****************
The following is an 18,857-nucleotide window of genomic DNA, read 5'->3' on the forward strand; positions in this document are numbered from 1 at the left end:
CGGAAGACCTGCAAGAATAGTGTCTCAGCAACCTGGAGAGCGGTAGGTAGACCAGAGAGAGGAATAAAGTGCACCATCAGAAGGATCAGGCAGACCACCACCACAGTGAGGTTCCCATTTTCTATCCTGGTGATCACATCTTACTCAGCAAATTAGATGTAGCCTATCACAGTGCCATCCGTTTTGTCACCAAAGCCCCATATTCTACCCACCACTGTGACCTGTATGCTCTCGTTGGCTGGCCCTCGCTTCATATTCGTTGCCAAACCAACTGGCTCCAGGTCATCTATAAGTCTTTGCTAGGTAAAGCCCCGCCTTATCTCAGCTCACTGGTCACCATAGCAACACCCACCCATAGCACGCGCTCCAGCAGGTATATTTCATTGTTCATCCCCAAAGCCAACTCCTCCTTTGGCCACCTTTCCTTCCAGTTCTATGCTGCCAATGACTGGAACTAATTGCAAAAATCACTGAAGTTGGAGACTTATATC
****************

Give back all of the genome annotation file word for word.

The following is an 18,857-nucleotide window of genomic DNA, read 5'->3' on the forward strand; positions in this document are numbered from 1 at the left end:
CGGAAGACCTGCAAGAATAGTGTCTCAGCAACCTGGAGAGCGGTAGGTAGACCAGAGAGAGGAATAAAGTGCACCATCAGAAGGATCAGGCAGACCACCACCACAGTGAGGTTCCCATTTTCTATCCTGGTGATCACATCTTACTCAGCAAATTAGATGTAGCCTATCACAGTGCCATCCGTTTTGTCACCAAAGCCCCATATTCTACCCACCACTGTGACCTGTATGCTCTCGTTGGCTGGCCCTCGCTTCATATTCGTTGCCAAACCAACTGGCTCCAGGTCATCTATAAGTCTTTGCTAGGTAAAGCCCCGCCTTATCTCAGCTCACTGGTCACCATAGCAACACCCACCCATAGCACGCGCTCCAGCAGGTATATTTCATTGTTCATCCCCAAAGCCAACTCCTCCTTTGGCCACCTTTCCTTCCAGTTCTATGCTGCCAATGACTGGAACTAATTGCAAAAATCACTGAAGTTGGAGACTTATATC